Thursday, May 3, 2007
Relative Difficulty: Medium High
This puzzle was maddening. I don't think it's ever taken me as long to ferret out an incorrect square as it did today - this is because the letter change affected the apparent pronunciation of the words in question Not At All. I changed and unchanged several squares before finally going back to square one and submitting every square to potential consideration. But actually I'm getting ahead of myself.
I had one square flat out wrong:
13D: August Wilhelm von _____, leader of German Romanticism (Schlegel)
22A: "Mârouf" baritone (Ali)
I had SCHNEGEL and ANI, thinking SCHNEGEL sounded like a plausible name and knowing that ANI is crosswordese for a kind of blackbird ... so maybe it's the name of some character in an opera? No and no. That's a brutal high-culture crossing that absolutely made my knees buckle. No chance. Had to Google (yes, *I* had to Google - it happens; rarely, but it does).
I also had to go back and change a square that I initially had wrong, but figured out on my own:
40A: Seine feeder (Aube)
42D: Early center of Christianity in Mesopotamia (Edessa)
Had AUBO and ODESSA - I'd guessed on the "O" in ODESSA and never checked the cross (sloppy).
So what was the square that did me in - that had me completely stumped and groping around desperately for minute upon minute? I'll let you guess (answer revealed at very end of today's entry). It's not that hard when you think about it.
For all of the frustration, I really enjoyed the puzzle. The long answers were very easy to uncover, and they were nice, familiar, everyday phrases. The best of these, in terms of cluing, was 8D: Where no one has any business going? (residential area), which I got off the first three letters. Took me far too long to get 21D: Ones who can handle adversity (tough cookies) because after getting -OUGH- I entered an initial "R" instead of "T" - this gave me SEMIRES for 20A: Many Middle Easterners (Semites), which I honestly, albeit briefly, thought was just a name for a people I'd never heard of (surely a large category). Other long fill included:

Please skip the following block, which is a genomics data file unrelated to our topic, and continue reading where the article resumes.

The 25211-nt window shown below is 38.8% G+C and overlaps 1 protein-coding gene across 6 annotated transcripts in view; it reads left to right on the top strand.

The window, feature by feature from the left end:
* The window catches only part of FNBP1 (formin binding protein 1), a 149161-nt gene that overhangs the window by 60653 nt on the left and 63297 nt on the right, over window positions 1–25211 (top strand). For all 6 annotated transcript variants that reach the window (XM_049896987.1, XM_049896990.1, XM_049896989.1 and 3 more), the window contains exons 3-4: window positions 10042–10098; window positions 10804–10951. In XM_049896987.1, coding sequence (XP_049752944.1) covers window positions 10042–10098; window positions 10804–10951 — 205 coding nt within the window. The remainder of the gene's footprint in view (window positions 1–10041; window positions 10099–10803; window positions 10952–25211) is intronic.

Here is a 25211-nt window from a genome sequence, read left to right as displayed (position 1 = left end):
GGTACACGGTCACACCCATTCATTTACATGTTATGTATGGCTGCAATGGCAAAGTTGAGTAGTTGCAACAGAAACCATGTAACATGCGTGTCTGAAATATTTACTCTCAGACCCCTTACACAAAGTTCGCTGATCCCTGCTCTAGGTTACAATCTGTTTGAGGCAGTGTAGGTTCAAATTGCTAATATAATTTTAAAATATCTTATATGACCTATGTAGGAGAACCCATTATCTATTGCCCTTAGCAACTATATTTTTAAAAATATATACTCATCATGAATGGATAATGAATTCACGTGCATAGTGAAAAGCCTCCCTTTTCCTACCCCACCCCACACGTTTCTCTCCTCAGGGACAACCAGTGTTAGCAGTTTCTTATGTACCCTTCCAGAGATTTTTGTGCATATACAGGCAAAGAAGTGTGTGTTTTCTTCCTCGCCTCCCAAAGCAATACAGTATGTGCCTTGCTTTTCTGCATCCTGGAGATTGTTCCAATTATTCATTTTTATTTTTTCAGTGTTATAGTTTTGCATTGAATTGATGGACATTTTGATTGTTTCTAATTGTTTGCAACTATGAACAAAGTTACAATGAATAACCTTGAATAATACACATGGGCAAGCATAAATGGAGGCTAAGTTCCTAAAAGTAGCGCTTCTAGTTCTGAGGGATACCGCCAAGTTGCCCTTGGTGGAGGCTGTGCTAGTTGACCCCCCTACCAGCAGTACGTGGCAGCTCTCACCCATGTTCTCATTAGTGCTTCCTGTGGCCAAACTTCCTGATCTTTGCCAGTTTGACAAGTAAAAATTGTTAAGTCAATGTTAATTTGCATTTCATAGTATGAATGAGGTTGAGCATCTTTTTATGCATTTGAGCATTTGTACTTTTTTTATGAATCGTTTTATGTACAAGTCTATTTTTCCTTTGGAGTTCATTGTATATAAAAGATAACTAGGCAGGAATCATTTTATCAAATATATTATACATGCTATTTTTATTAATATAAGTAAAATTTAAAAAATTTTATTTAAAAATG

- 7D: Remark introducer (let me just say...)
- 31A: Ones not getting their deserved acclaim (unsung heroes)
- 34A: Ancient (as old as the hills)
- 37A: Treated fairly (did justice to)
Love the word OOMPHS (18A: Zips) in the grid, thought the plural makes me cringe a bit. Not sure why 26A: Tommy guns? has a "?" in it. I thought a STEN was a tommygun. Is it the space between "Tommy" and "guns" that makes a difference, somehow. Oh, here we go, Tommy Atkins (or just Tommy) was a common WWI-era name for a soldier in the British army. So British soldier's guns, STENS, got it.
54A: Maturity (ripeness)
57A: Creepy feeling (eeriness)
Two -NESS words right on top of each other, with the -NESSes matching up, and one other (bad) -NESS word in the grid - 14D: Indifference (easiness). Can't say that I like it. Further, I had problems with the non-lilting quality of the following combo:
52A: With 36-Down, "Very strange..." ("It is an / odd thing...")
I think that the non-contraction - IT IS - is throwing me, because the whole phrase is so colloquial that I have a hard time hearing it with IT IS. Too formal-sounding. I do like that this four-word phrase is broken into two two-word phrases, which then intersect one another.